Arizona rejects plan for 100% carbon-free electricity

Years of negotiation over Arizona’s clean energy rules come to naught in the eleventh hour.

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Arizona’s years-long effort to shift its electricity generation to entirely carbon-free sources hit a significant roadblock on Wednesday when state regulators voted against rules requiring 100 percent clean energy by midcentury.

The Arizona Corporation Commission debated the proposed rules throughout the entirety of a full-day public meeting that stretched into the night, ultimately rejecting them after considering several amendments that weakened their requirements. Prior to Wednesday, the rules mandated 100 percent carbon-free electricity by 2050 with interim carbon-emission reduction targets in 2032 and 2040.

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This is a disappointing end to a three-year-long process,” said Shelby Stults, Arizona state policy lead at clean-energy trade association Advanced Energy Economy, in a statement. It is truly discouraging to see so much work toward broadly supported, bipartisan goals unravel in the last two hours of [the Arizona Corporation Commission’s] Open Meeting.”

The rules would have placed the state among the ranks of numerous others that have committed to 100 percent clean energy, although Arizona was set to be the first to do so via an effort led by regulators. That led to some controversy earlier this year, as the state’s legislature considered several bills that would curtail the Corporation Commission’s ability to enact certain energy policies.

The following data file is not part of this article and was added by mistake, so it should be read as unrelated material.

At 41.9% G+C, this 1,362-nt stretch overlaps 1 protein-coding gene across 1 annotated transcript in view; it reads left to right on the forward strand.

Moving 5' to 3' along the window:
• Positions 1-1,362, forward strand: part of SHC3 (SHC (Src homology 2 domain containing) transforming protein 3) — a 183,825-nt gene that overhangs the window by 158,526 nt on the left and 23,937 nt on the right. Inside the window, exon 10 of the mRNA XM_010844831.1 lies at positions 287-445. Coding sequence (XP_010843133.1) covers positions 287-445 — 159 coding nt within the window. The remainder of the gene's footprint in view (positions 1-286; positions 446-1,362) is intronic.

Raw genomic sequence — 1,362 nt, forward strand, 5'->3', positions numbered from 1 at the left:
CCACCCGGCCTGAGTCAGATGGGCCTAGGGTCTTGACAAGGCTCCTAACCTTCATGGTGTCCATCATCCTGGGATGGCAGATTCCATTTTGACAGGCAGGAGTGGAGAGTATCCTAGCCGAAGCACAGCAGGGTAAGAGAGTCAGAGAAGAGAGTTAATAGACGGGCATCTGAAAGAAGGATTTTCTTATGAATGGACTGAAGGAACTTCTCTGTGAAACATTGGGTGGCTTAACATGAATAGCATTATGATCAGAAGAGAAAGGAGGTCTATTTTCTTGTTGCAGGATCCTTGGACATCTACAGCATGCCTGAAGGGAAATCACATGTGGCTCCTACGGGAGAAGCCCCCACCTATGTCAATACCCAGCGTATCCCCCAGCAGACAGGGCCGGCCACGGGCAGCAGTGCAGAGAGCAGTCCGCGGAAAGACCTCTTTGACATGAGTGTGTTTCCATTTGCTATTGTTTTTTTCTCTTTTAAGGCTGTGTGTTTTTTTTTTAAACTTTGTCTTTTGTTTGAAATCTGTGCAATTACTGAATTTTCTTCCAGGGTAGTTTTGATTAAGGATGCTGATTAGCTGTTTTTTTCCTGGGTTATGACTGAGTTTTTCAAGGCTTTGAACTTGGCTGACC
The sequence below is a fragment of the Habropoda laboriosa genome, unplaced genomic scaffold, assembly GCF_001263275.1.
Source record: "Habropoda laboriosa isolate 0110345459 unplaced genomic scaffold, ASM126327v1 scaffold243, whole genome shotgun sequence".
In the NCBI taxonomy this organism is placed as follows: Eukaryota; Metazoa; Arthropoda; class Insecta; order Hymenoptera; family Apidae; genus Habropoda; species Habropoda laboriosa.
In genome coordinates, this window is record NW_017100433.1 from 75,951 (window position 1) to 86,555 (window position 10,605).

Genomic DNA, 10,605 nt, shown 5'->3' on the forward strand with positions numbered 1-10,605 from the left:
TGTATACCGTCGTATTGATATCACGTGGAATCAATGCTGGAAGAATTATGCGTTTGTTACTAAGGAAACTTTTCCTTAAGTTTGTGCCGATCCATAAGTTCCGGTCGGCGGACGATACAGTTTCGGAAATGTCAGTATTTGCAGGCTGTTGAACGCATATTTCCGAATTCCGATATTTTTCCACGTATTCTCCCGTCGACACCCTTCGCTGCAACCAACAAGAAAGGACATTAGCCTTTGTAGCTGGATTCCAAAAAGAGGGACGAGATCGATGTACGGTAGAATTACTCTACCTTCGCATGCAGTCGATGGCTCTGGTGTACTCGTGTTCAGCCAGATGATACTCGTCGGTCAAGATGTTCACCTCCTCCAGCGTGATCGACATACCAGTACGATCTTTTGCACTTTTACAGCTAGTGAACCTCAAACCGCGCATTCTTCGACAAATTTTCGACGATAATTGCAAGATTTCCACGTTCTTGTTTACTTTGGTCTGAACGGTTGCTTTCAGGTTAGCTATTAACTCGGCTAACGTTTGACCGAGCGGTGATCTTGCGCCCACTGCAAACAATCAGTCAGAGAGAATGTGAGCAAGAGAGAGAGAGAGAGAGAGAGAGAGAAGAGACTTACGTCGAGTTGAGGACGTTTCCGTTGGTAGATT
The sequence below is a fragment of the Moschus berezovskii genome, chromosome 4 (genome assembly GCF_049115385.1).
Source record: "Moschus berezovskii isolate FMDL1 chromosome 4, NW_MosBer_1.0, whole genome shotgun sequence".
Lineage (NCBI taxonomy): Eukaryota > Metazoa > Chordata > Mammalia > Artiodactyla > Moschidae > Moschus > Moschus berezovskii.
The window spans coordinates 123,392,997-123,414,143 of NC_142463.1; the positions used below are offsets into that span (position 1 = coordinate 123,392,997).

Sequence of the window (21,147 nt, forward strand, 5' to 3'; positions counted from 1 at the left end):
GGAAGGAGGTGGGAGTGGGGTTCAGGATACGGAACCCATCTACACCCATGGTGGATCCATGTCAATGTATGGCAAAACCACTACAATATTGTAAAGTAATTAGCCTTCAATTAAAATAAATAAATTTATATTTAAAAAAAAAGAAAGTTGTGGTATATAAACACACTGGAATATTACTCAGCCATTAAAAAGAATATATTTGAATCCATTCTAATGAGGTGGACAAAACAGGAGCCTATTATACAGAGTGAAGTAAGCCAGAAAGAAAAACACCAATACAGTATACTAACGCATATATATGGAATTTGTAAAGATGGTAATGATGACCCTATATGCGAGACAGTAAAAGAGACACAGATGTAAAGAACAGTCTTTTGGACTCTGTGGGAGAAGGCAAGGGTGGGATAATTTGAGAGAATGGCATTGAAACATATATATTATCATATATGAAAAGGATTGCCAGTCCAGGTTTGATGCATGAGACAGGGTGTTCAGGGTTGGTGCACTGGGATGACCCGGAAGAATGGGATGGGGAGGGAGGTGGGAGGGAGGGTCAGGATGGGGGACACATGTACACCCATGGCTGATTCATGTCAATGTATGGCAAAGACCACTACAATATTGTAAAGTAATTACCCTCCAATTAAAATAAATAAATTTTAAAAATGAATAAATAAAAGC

Though that proposed legislation hasn’t passed, clean-energy advocates worried it still had its intended effect: chilling the process of approving the energy rules in their final stages.

I do worry that it will diminish political will at the Corporation Commission to move forward on these rules,” Autumn Johnson, government affairs manager at conservation group Western Resource Advocates, told Canary Media before the final commission meeting on the rules.

The rules were supported by the state’s largest utilities, Arizona Public Service and Tucson Electric Power — both of which have set voluntary clean-energy targets that are more stringent than the state’s — as well as public health organizations including the American Lung Association and clean-energy supporters such as Sunrun and Solar United Neighbors. All of those groups urged commissioners to pass the rules without changes on Wednesday. The Western States Petroleum Association spoke out against the rules at the meeting.

The commission’s five members were split Wednesday on whether to move forward with the rules as written or to consider changes. Democrats Anna Tovar and Sandra Kennedy were eager to move forward with a vote, pointing to deep public engagement in drafting the rules.

But the commission spent hours discussing amendments proposed by the three Republican commissioners: Justin Olson, Jim O’Connor and Chair Lea Márquez Peterson.

After the three Republican commissioners voted to change the mandates to goals,” Olson joined the ACC’s two Democrats to vote against the weaker rules.

That means Arizona’s renewable energy requirements remain at 15 percent of generation by 2025, a target set in 2006. Arizona reached 14 percent renewable generation in 2020, according to the U.S. Energy Information Administration.

The order as written was a major positive step forward for the state, but actions taken during the hearing significantly weakened the proposal and would have extended the timeline for up to another year, perpetuating the uncertainty surrounding the state’s regulatory environment,” said Nate Blouin, policy manager at Interwest Energy Alliance, a utility-scale renewables trade organization, in an email. The future of renewable energy in Arizona is less clear, as companies focus their attention on states with firm commitments to clean energy extending decades into the future.”

(Lead photo: Christoph von Gellhorn)

Emma is a former staff writer at Canary Media who continues to report for us on a freelance basis as she pursues a master's degree in science writing at MIT. She has covered clean energy and climate change at publications including Greentech Media, Grist and The New Republic.